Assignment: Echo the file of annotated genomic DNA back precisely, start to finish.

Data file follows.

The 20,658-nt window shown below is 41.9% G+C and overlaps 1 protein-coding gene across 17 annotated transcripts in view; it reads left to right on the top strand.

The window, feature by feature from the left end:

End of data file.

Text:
The 20,658-nt window shown below is 41.9% G+C and overlaps 1 protein-coding gene across 17 annotated transcripts in view; it reads left to right on the top strand.

The window, feature by feature from the left end: